It wasn't always this way.

Humans have used a bunch of different materials on their roads. The Romans used stone, early American settlers used logs. And if you think potholes are bad: "Horses urinate and defecate, and the wood absorbs the urine, and that made for an unpleasant odor," says Duke University professor Henry Petroski. He's author of "The Road Taken: The History and Future of America's Infrastructure."

Around the end of the 19th century, asphalt started to stick. In particular, that was thanks to lobbying efforts of a new sort of hobbyist: bicycle riders. Bike riding associations advocated for smoother roads that would let them ride farther and with less bone-shaking bumpiness. Later, after World War II, asphalt helped the U.S. drastically expand its roads and highway system.

Today, more than 90% of this country's roads are paved with asphalt. Accordingly, it's big business. Here in Rhode Island, Tom Miozzi runs an asphalt plant in North Kingstown. It's on this huge industrial lot, dotted with massive mounds of crushed rock. Bulldozers scoop the rock into these large metal funnels; the stones clatter down to a conveyor belt; the belt transports the rocks up into a chamber where they're dried out, then another chamber where they're rolled in tar at temperatures exceeding 400 degrees Fahrenheit.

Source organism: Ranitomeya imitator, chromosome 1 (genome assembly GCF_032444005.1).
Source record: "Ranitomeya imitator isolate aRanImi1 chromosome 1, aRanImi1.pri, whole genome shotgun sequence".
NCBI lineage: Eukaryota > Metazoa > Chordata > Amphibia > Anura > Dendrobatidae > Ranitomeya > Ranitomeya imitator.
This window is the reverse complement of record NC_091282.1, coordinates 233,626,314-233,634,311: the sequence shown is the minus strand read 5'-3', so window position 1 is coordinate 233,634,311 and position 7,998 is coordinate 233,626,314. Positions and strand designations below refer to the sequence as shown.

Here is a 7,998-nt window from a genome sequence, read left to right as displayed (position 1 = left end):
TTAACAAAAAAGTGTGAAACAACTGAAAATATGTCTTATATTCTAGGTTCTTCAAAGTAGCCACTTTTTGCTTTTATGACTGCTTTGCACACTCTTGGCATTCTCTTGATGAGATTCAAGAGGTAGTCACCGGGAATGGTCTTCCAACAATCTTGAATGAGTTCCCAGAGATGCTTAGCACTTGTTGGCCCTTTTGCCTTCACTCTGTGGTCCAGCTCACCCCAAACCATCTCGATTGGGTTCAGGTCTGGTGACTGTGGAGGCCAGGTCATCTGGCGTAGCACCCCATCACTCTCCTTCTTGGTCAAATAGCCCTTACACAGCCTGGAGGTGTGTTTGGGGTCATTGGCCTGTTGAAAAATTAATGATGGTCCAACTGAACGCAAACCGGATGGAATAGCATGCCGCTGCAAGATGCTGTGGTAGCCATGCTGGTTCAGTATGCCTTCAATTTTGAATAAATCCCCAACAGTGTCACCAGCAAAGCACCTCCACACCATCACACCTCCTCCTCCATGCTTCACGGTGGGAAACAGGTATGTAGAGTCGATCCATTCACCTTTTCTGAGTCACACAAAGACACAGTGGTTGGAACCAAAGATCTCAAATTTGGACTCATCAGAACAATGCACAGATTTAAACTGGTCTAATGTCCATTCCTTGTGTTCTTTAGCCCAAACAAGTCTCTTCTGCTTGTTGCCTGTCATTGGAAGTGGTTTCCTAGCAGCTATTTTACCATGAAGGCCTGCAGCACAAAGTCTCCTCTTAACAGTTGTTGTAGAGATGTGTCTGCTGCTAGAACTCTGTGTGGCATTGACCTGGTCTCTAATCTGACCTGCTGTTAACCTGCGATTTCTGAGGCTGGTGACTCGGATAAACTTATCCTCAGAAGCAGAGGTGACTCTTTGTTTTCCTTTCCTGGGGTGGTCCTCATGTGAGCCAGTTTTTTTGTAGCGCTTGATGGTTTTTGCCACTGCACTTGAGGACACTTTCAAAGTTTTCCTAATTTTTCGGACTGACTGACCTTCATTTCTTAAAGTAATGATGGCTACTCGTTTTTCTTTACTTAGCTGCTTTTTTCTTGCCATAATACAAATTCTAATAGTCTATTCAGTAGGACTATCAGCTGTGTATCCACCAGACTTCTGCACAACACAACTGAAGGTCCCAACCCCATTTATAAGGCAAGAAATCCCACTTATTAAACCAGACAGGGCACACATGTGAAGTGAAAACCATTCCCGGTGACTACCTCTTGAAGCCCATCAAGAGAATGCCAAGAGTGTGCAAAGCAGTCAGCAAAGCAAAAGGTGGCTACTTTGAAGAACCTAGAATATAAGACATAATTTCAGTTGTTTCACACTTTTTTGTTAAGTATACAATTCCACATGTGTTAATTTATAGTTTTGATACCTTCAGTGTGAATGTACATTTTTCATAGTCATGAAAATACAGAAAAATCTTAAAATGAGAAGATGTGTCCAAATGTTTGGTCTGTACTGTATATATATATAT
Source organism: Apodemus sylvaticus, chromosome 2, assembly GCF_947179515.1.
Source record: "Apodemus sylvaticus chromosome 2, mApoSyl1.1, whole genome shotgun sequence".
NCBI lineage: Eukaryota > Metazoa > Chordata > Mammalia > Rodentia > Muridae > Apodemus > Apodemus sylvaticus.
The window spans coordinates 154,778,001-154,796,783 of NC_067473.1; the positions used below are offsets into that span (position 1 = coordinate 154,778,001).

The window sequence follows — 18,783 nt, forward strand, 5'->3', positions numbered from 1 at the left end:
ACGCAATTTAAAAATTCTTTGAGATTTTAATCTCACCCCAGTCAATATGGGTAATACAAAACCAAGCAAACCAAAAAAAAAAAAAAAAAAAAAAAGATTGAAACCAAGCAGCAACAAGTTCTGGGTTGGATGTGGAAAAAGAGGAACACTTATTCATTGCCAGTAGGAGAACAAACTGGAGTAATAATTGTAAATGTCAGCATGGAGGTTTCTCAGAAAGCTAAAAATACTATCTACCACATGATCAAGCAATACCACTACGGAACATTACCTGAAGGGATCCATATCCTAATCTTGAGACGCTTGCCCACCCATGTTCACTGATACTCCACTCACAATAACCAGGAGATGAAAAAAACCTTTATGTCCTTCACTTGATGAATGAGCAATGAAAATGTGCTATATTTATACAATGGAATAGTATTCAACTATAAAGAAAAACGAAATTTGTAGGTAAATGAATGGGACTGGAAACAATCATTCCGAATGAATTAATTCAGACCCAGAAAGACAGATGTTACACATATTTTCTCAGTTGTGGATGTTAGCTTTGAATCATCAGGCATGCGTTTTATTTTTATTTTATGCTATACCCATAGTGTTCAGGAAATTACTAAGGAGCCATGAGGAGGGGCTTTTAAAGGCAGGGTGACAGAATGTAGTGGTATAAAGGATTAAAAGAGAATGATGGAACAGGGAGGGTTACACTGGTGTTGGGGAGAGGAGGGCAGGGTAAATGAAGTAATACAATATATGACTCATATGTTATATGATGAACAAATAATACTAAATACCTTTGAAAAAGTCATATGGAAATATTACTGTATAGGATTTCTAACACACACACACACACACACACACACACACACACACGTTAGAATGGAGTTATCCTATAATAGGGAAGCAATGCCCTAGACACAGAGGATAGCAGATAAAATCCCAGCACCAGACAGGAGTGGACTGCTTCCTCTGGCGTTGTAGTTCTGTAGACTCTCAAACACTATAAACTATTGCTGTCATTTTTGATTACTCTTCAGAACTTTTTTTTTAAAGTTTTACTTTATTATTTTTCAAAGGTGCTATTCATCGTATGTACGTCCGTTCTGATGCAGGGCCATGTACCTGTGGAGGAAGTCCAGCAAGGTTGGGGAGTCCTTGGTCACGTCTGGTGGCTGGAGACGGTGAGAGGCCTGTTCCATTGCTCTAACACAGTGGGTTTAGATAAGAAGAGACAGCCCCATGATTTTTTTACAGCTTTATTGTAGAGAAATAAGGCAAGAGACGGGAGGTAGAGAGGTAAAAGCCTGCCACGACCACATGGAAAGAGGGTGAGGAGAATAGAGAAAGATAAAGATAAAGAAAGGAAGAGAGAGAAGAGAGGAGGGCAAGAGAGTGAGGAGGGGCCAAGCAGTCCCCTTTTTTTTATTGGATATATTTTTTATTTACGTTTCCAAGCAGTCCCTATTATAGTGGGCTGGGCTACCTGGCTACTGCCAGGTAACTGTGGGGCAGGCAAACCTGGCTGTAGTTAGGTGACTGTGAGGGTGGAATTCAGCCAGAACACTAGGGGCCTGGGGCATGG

From there, it's transferred into a truck, which will take the asphalt to its final destination: a private driveway, a playground blacktop, or, most likely, a pothole.

There are more sturdy road materials than asphalt -- concrete, for one. But concrete is more expensive up front, and the costs for roads are borne by local and state governments, whose budgets are generally pretty tight.

"It's that same old question," Petroski says. "Do you spend a lot of money upfront, or do you spend less money upfront and let a subsequent administration worry about its upkeep?"